Average Handle Time: Is It For You?




Everything old is new again–including AHT.

I’ve been around the call center space for a long time. Heck, I’ve been around since before the call center was called a call center (back then it was referred to as Inside Sales, Customer Service and Client Relations). Admitting to my longevity in the field may make me sound ancient but I assure you that I am not prehistoric. Technology, after all, has come a very long way in an incredibly short time. This is one of the reasons why the recent discussion around the call center metric average handle time (AHT) is so intriguing.

Is the Call Center an Extension of the Brand's Image?

It takes me back to a era when we did not have the technology to determine such a thing as AHT and all calls were a mismash of conversation. And it reminds me of when I first saw AHT in action at IBM’s call center in Markham, Ontario. As I monitored the call center representative a small smiley face glowed in the top left corner of their screen. If the call center representative was on the call for too long the smiley face changed from happy to sad. As the icon transformed so did the call center representative’s demeanour. Believe me when I say that the call center representative was well aware of AHT. As soon as the sad face showed up call center representatives did all they could to get rid of the caller—pronto!

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Which is why I believe that the important question is not whether a call center should measure average handle time; rather the question is: Are we measuring the right thing? After all, AHT is simply the total sum of the communication parts, so as a standalone measurement it is irrelevant to call quality and not a true indicator of call quantity.

Forward-thinking call centers are beginning to understand this. That’s why they consider the telephone to be an extension of the company’s brand image. They realize that when you dissect human interaction and consider what we say, how we say it, what we ask, how we respond and how we ultimately tailor our message to suit the person on the other end of the line, the real question is whether or not each component of the conversation is connecting with this customer as efficiently and as effectively as possible.

Communication is the Call Center Conundrum

Not connecting with people is one of the biggest oversights in this whole call center conundrum. Rather than treat one another as individuals most call centers rely on a one-size-fits-all approach to the communication process. The call is structured. From hello to good-bye every word is choreographed. Call center representatives ask the same questions the same way, answer frequently asked question with prepared replies and use the same words regardless of who is on the other end of the line.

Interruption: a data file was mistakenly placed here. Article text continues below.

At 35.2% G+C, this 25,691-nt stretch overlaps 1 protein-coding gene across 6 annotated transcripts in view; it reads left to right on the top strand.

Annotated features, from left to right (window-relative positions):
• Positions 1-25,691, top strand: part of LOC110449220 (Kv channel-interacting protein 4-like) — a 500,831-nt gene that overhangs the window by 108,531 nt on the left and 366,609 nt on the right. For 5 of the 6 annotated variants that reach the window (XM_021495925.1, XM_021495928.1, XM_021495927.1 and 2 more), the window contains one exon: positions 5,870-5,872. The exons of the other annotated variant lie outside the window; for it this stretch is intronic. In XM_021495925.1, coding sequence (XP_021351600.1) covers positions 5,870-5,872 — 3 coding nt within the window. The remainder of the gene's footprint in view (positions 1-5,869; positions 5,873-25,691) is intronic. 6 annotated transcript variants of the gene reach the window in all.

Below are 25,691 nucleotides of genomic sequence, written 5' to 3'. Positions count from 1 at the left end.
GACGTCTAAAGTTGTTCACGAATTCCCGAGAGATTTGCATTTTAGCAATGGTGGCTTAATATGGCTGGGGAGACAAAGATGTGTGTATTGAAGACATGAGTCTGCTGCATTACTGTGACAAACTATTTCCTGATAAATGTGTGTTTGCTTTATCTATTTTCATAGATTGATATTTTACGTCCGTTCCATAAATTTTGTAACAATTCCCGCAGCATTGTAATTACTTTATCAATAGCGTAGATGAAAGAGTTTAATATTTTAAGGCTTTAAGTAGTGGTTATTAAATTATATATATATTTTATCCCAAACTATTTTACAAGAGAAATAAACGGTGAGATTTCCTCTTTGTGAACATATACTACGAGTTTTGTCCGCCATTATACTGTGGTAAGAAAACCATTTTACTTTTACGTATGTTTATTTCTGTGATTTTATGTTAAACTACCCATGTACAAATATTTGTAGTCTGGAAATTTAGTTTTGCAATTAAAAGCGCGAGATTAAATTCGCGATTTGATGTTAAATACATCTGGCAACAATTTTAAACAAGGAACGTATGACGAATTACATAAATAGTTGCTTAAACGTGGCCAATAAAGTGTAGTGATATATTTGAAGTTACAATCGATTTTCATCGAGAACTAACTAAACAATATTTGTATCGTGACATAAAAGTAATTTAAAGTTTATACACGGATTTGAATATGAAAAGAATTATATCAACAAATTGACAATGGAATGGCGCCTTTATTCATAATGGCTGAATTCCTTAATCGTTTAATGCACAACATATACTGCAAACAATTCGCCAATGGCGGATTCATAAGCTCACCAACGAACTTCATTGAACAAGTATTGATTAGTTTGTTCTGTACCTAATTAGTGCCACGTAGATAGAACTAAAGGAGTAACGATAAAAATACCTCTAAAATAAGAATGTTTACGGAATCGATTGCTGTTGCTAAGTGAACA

Essentially call centers have become little more than a place to manufacture communication. But is the customer satisfied with the end product? Rarely. That’s because we have different manners of communicating. Some people focus on the bottom-line. Others are more inquisitive. Some like to establish relationships. Others are not as comfortable in social interactions. Some people speak quickly. Others are more deliberate. You get the picture.

But before we get rid of AHT—thus tossing the baby out with the bathwater– let’s ask another question. Why did Call Centers want to know the average handle length in the first place?

The Solution to AHT?

The answer is because conversations were excessively long and there were not enough tangible results to show at the end of a call for the call center representative’s effort or the company’s expense. No tangible results often meant no confirmed sale, no immediate solution to a customer complaint, or no fix on a technical support problem. Customers weren’t happy either. Believe me.

So what is the answer? The answer is that there is no single solution. Is AHT important today? Yes and no. It depends on the sophistication of the call center, the capability of the call center’s management team and the goals of the organization. Some call centers need more structure than they currently have. Other call centers have become so automated and robotic they need to loosen the reins.

What every call center needs to know is that whether AHT is measured or not is not the real issue. The real issue is whether the call center’s approach to communication supports or sabotages the company’s brand image. Today branding is faceless. And faceless branding means customers need to believe they are special. People need to have a sense of belonging. And everyone wants to feel valued. AHT or no AHT.

First published on Call Center IQ.